Tuesday, 19 June 2012

BlueGen units to be used in Virtual Power Plant Project in The Netherlands

19 June 2012
Tuesday 19 June 2012

BlueGen units to be used in Virtual Power Plant Project in The Netherlands
Ceramic Fuel Cells Limited (AIM / ASX: CFU) - a leading developer of high efficiency and low emission electricity generation products for homes and other buildings - is pleased to announce a project in The Netherlands to create a Virtual Power Plant using Ceramic Fuel Cells' BlueGen gas-to-electricity generators.
BlueGen units are planned to be installed with customers across the Netherlands to create a new community of distributed energy producers, connected through the internet and operated as a Virtual Power Plant.
Ceramic Fuel Cells is supporting its distribution partner BlueGeneration that is working on the project with Liander and IBM. This team will start designing a platform on which the Virtual Power Plant can run. During the design phase BlueGeneration, Liander and IBM will design the technical requirements and define the use cases for the platform.
Liander is a Dutch regional network operator, distributing electricity to 3.0 million customers and gas to 2.3 million customers in a large part of the Netherlands. IBM will provide the necessary system integration to control the BlueGen units remotely. IBM's extensive experience in the field of Smart Grids enables the collaboration to implement and scale up the platform.
The project partners have entered the first phase of the project, with three BlueGen units installed with energy consultants' KIWA Gastec for testing at their facilities in Apeldoorn. The aim is to test the compatibility with the designed systems and to have a closed and regulated environment for the first tests. During this test phase of approximately one year the influence of extreme modulation cycles will also be examined as well as the impact for the grid operator.
The tests at Kiwa began in April 2012. The partners are currently developing the Virtual Power Plant design, and intend to scale up the project in the second half of this calendar year and into 2013.
A Virtual Power Plant is a cluster of distributed electricity generation units, controlled and operated by a central entity using integrated software systems. A Virtual Power Plant allows power generation to be modulated up or down to meet peak loads and balance intermittent power from wind or solar, with higher efficiency and more flexibility than large centralised power stations.
By incorporating the Virtual Power Plant in Lianders' Smart Grid, Liander will be able to locally balance the demand and supply of electricity. The end customers will benefit from lower energy costs.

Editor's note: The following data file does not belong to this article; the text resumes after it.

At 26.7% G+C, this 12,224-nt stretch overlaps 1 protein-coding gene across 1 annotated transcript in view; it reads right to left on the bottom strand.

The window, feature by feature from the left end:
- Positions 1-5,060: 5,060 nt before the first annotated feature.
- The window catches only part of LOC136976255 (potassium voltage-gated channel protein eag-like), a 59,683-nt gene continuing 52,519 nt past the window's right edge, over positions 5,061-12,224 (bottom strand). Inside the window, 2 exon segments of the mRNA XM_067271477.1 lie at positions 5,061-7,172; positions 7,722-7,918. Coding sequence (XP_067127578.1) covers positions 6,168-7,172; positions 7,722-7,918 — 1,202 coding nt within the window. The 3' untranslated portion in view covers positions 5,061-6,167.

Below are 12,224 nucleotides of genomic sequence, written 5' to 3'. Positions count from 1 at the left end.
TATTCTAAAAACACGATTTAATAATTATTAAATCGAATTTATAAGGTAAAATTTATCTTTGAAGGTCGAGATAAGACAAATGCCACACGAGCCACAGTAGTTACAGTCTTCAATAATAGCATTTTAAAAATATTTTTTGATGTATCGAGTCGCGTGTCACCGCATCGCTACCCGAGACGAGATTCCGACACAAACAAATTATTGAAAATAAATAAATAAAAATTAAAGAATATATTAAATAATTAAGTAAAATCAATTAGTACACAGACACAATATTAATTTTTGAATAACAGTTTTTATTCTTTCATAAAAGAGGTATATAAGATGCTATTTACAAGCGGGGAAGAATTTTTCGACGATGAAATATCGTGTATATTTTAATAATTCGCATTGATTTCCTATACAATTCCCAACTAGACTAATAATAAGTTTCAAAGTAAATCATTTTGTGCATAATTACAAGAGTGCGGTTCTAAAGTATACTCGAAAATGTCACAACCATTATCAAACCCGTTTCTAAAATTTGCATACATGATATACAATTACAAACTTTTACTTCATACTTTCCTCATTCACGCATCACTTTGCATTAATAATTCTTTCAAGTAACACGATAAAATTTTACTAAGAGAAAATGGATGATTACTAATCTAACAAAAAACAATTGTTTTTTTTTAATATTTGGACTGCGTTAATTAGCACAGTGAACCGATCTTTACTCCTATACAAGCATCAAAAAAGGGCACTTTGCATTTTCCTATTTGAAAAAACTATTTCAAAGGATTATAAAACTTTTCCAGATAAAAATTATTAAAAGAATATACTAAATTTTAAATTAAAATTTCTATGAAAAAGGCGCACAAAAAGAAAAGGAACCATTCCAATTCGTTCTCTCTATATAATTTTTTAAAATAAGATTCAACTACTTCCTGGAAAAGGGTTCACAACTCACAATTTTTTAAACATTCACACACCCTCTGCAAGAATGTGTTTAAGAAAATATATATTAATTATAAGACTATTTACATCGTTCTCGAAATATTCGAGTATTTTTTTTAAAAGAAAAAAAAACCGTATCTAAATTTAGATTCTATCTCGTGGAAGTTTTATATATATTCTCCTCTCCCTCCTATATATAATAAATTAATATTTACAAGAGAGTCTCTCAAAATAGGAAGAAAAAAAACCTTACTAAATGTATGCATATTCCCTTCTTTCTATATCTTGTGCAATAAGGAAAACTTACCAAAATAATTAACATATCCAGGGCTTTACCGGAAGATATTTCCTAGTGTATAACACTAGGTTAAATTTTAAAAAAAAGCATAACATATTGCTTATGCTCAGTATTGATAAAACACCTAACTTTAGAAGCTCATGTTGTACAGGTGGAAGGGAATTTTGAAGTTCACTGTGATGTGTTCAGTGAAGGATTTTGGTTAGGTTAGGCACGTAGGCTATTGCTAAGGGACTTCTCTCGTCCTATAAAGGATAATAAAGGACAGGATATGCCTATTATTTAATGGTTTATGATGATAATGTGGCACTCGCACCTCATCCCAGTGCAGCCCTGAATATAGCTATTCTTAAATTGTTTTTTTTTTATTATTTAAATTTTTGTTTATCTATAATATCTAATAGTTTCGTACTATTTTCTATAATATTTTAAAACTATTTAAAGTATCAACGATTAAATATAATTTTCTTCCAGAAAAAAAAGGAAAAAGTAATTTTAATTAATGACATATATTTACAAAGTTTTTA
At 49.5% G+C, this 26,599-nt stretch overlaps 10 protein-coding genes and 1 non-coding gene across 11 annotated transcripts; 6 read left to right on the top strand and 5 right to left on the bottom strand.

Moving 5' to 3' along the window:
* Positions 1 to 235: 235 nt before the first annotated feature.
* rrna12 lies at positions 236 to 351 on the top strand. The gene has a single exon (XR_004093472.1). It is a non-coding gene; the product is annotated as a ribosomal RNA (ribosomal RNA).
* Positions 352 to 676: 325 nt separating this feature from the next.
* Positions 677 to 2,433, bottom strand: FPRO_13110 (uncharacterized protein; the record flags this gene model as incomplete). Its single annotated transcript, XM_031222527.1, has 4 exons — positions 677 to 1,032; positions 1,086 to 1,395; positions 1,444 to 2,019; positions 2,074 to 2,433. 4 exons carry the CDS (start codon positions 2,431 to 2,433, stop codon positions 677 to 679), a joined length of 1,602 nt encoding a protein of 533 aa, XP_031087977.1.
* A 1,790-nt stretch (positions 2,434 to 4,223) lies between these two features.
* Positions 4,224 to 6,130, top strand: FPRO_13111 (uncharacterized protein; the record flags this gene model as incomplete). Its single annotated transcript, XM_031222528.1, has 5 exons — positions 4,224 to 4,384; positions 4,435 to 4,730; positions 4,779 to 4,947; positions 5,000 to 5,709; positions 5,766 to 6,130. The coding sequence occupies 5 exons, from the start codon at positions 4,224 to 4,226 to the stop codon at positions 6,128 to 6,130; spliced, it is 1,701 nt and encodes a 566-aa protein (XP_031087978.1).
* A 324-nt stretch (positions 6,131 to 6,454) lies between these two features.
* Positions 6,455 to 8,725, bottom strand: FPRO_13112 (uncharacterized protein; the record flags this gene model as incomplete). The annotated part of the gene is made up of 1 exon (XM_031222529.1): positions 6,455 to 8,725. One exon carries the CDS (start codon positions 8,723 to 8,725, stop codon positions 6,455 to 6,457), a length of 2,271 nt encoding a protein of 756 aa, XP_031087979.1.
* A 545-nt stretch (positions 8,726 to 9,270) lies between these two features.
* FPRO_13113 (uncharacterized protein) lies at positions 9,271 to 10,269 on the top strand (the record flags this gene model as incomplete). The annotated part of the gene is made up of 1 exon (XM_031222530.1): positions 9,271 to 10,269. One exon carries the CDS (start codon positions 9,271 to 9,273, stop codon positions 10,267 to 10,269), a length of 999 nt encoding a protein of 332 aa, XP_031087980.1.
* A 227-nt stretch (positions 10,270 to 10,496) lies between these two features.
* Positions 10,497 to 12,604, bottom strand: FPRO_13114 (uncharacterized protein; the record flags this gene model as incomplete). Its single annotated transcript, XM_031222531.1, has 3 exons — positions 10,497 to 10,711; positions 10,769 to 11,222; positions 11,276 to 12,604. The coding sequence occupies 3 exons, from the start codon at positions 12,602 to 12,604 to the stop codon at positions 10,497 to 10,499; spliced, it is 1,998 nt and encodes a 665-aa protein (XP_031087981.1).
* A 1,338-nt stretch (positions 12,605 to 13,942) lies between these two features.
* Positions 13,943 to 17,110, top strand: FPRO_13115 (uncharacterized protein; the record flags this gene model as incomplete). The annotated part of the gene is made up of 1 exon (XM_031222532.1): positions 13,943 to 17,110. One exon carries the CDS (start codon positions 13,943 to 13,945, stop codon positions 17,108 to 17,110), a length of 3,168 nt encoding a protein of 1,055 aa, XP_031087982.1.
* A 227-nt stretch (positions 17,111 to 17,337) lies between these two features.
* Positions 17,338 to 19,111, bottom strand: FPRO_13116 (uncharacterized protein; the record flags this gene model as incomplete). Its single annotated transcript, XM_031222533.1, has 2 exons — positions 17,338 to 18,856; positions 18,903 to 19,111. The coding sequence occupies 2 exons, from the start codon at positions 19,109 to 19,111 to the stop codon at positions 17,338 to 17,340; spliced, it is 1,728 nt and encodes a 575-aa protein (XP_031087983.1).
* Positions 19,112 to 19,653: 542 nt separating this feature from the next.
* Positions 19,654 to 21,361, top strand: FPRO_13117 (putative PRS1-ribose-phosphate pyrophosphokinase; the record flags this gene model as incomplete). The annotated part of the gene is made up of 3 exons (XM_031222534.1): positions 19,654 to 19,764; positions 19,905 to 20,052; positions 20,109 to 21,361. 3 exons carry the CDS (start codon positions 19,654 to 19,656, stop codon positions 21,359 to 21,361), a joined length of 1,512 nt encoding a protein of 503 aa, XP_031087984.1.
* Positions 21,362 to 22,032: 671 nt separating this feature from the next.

Ceramic Fuel Cells' Managing Director Brendan Dow said:
"Clearly, energy generation systems of the future will involve projects like this. We are delighted that companies like Liander and IBM, as well as our partner BlueGeneration, have seen the benefit of pursuing this virtual power plant, which has our highly-efficient BlueGen units as its cornerstone."
Peter van der Sluijs, Liander said:
"In the future we expect more and more customers to produce their own power and coordinate their energy use locally. Virtual power plants are a big step towards more sustainable energy system where local generation has a critical role."
Matthijs Guichelaar of BlueGeneration said:
"This project is the example of how future flows of energy and IT can provide a solid base for renewable and distributed generation. The flexibility of the BlueGen and its high efficient electricity production makes it a very suitable component for the new Smart Grid. When the usage of biogas becomes available, the system will also be carbon neutral. This enables the agricultural sector to efficiently convert their biogas into electricity."
The BlueGen product uses ceramic fuel cells to turn natural gas into electricity and heat for hot water, with each unit capable of producing more than three times the electricity needed to power the average Dutch home. (In The Netherlands an average home consumes an estimated 3,500 kilowatt hours of electricity per year.)
Surplus electricity can be sold back to the grid or used in supplementary applications such as charging electric cars, as well as having the additional benefit of providing heat for domestic hot water use. BlueGen units generate electricity with the highest electrical efficiency of any small scale generating technology in the world, reducing energy bills and cutting carbon emissions.
In the Netherlands customers are allowed to export electricity to the grid when they have a surplus and take it back from the grid later when they need it without being charged with energy tax on this energy. This tax-free interchange has a maximum of 5000 kWh per year.
According to a report from US analyst firm Pike Research, virtual power plant capacity will increase by 65 percent between 2011 and 2017, rising from 55.6 gigawatts (GW) to 91.7 GW worldwide during that period. In a more aggressive forecast scenario, the capacity growth is up to 126 percent during the same period.
Releasing the report in November 2011, Pike Research senior analyst Peter Asmus said: "Virtual power plants essentially represent an 'Internet of Energy', tapping existing grid networks to tailor electricity supply and demand services for a customer. They maximize value for both the end user and distribution utility, primarily through software innovations."(1)

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